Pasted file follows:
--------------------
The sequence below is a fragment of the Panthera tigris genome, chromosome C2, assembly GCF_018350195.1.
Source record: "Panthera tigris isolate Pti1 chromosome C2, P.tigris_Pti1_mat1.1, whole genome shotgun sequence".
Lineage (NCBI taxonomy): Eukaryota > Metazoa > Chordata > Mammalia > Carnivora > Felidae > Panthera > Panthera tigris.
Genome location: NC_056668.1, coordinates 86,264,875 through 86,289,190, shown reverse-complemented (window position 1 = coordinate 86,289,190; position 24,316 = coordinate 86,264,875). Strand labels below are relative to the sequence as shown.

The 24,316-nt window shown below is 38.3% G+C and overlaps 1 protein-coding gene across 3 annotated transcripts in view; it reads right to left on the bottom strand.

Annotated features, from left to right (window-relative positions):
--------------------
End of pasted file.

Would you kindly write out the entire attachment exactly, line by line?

The sequence below is a fragment of the Panthera tigris genome, chromosome C2, assembly GCF_018350195.1.
Source record: "Panthera tigris isolate Pti1 chromosome C2, P.tigris_Pti1_mat1.1, whole genome shotgun sequence".
Lineage (NCBI taxonomy): Eukaryota > Metazoa > Chordata > Mammalia > Carnivora > Felidae > Panthera > Panthera tigris.
Genome location: NC_056668.1, coordinates 86,264,875 through 86,289,190, shown reverse-complemented (window position 1 = coordinate 86,289,190; position 24,316 = coordinate 86,264,875). Strand labels below are relative to the sequence as shown.

The 24,316-nt window shown below is 38.3% G+C and overlaps 1 protein-coding gene across 3 annotated transcripts in view; it reads right to left on the bottom strand.

Annotated features, from left to right (window-relative positions):